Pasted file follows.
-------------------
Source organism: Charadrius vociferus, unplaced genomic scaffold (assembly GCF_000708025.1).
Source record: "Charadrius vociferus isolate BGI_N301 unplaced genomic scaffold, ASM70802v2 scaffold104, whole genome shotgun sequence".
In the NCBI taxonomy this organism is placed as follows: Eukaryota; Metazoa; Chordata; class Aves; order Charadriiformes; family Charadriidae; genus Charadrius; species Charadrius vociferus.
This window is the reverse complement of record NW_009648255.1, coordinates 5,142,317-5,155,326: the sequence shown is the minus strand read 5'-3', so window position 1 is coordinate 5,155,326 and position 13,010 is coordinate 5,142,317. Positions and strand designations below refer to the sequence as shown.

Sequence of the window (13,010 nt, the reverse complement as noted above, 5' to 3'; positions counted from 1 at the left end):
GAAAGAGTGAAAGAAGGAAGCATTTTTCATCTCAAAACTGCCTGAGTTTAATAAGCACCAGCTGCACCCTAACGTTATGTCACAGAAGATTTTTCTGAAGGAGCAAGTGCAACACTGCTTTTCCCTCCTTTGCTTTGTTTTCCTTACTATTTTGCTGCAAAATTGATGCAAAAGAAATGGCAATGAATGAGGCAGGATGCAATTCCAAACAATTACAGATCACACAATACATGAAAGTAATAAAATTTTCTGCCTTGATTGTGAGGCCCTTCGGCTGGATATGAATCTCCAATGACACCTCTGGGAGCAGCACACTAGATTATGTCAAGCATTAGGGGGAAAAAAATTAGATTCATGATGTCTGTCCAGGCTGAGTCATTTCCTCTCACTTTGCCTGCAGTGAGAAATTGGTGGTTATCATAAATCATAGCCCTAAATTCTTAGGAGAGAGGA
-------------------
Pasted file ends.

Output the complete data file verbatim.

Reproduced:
Source organism: Charadrius vociferus, unplaced genomic scaffold (assembly GCF_000708025.1).
Source record: "Charadrius vociferus isolate BGI_N301 unplaced genomic scaffold, ASM70802v2 scaffold104, whole genome shotgun sequence".
In the NCBI taxonomy this organism is placed as follows: Eukaryota; Metazoa; Chordata; class Aves; order Charadriiformes; family Charadriidae; genus Charadrius; species Charadrius vociferus.
This window is the reverse complement of record NW_009648255.1, coordinates 5,142,317-5,155,326: the sequence shown is the minus strand read 5'-3', so window position 1 is coordinate 5,155,326 and position 13,010 is coordinate 5,142,317. Positions and strand designations below refer to the sequence as shown.

Sequence of the window (13,010 nt, the reverse complement as noted above, 5' to 3'; positions counted from 1 at the left end):
GAAAGAGTGAAAGAAGGAAGCATTTTTCATCTCAAAACTGCCTGAGTTTAATAAGCACCAGCTGCACCCTAACGTTATGTCACAGAAGATTTTTCTGAAGGAGCAAGTGCAACACTGCTTTTCCCTCCTTTGCTTTGTTTTCCTTACTATTTTGCTGCAAAATTGATGCAAAAGAAATGGCAATGAATGAGGCAGGATGCAATTCCAAACAATTACAGATCACACAATACATGAAAGTAATAAAATTTTCTGCCTTGATTGTGAGGCCCTTCGGCTGGATATGAATCTCCAATGACACCTCTGGGAGCAGCACACTAGATTATGTCAAGCATTAGGGGGAAAAAAATTAGATTCATGATGTCTGTCCAGGCTGAGTCATTTCCTCTCACTTTGCCTGCAGTGAGAAATTGGTGGTTATCATAAATCATAGCCCTAAATTCTTAGGAGAGAGGA